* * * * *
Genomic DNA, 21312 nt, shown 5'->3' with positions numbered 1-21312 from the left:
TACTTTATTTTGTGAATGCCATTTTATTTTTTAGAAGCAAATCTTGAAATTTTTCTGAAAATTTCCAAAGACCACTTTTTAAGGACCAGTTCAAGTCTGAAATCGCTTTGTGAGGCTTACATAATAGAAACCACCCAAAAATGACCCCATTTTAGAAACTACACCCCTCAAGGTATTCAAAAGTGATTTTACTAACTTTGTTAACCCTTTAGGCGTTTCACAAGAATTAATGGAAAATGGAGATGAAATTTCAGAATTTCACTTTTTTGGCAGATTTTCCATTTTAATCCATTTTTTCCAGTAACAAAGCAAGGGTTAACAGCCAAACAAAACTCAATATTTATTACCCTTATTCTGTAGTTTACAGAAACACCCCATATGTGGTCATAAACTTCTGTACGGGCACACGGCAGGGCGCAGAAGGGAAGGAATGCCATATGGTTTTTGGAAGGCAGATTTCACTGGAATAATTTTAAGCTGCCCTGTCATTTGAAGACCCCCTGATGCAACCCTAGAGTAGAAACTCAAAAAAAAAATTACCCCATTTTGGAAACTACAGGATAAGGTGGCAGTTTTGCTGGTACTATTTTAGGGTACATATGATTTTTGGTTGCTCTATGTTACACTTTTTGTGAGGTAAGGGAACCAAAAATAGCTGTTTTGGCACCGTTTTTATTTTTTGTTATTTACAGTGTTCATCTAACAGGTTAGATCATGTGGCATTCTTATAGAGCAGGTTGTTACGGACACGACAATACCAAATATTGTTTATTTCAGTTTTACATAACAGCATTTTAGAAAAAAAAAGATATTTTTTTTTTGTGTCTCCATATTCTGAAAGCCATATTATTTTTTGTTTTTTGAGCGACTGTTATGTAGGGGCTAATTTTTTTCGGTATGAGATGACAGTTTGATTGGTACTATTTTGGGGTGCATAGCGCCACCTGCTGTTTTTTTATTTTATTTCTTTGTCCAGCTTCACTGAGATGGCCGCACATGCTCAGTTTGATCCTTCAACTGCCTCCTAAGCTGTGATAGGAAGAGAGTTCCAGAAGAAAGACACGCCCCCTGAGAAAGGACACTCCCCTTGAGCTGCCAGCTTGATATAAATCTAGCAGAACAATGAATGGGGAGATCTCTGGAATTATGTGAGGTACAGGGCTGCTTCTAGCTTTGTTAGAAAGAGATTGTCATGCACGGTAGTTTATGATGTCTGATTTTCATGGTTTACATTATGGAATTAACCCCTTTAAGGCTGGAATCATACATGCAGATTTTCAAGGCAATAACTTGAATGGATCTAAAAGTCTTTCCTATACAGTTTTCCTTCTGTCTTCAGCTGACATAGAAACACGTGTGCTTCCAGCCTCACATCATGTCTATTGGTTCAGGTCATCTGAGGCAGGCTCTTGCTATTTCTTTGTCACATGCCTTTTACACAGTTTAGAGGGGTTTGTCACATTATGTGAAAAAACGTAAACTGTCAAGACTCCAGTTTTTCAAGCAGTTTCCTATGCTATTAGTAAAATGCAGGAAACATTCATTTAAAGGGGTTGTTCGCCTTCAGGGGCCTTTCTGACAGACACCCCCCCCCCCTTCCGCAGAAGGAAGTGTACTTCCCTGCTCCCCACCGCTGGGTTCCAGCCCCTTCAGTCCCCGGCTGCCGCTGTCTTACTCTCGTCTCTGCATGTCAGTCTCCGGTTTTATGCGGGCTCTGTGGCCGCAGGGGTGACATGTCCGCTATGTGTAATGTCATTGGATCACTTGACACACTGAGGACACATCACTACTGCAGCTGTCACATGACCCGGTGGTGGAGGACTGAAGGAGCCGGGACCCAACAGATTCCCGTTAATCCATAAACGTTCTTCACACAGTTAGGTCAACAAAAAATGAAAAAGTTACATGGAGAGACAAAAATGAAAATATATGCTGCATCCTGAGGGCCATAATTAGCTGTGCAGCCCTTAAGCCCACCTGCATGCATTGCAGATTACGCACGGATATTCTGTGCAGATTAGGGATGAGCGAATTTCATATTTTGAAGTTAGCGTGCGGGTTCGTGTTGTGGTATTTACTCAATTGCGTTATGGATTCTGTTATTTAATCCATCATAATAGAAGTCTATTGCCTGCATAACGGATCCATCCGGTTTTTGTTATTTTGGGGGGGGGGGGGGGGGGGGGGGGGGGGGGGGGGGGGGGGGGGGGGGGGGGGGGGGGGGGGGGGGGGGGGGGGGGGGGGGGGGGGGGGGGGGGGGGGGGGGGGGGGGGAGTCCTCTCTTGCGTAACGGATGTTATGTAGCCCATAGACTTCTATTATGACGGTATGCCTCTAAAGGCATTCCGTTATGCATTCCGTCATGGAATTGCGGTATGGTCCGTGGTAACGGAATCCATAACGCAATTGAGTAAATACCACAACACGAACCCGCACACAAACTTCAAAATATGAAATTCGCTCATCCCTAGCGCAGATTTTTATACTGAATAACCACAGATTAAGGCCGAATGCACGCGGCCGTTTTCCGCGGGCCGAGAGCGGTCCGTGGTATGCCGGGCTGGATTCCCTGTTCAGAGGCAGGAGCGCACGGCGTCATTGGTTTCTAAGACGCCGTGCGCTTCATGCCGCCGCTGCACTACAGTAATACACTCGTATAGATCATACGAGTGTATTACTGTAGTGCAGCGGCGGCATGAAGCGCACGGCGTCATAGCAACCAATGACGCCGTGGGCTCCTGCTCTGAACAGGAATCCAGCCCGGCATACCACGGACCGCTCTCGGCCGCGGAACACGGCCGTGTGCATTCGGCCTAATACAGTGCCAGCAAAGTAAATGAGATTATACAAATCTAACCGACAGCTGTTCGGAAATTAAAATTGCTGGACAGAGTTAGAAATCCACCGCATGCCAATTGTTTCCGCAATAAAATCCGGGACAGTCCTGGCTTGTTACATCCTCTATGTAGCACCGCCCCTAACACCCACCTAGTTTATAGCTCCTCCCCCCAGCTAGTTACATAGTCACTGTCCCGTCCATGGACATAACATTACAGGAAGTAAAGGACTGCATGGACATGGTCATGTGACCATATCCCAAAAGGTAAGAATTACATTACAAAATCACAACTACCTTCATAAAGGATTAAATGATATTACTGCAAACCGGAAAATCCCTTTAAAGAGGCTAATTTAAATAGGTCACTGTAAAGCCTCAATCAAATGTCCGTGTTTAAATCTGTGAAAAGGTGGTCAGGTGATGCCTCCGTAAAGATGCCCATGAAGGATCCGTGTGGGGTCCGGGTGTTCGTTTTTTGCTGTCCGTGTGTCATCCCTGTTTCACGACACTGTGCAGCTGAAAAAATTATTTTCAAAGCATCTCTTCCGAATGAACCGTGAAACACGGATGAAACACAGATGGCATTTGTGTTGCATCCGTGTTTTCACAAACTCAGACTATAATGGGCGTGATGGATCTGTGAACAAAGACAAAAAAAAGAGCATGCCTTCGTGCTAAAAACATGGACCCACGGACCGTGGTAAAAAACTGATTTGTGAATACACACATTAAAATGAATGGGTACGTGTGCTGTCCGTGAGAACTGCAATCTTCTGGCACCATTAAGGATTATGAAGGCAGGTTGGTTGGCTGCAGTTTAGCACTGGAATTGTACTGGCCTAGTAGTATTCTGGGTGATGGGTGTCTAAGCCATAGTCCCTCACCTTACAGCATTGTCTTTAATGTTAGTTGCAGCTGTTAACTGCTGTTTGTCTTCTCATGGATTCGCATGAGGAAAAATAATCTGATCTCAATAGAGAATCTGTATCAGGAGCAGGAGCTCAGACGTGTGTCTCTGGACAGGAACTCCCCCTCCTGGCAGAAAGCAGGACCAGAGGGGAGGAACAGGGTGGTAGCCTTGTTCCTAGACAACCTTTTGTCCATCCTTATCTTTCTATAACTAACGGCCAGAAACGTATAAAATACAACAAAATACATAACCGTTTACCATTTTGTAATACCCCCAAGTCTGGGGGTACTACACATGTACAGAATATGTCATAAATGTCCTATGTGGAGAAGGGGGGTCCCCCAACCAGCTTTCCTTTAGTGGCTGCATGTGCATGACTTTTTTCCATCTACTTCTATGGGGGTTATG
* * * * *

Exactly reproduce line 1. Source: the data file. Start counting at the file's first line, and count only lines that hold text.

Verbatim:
Genomic DNA, 21312 nt, shown 5'->3' with positions numbered 1-21312 from the left: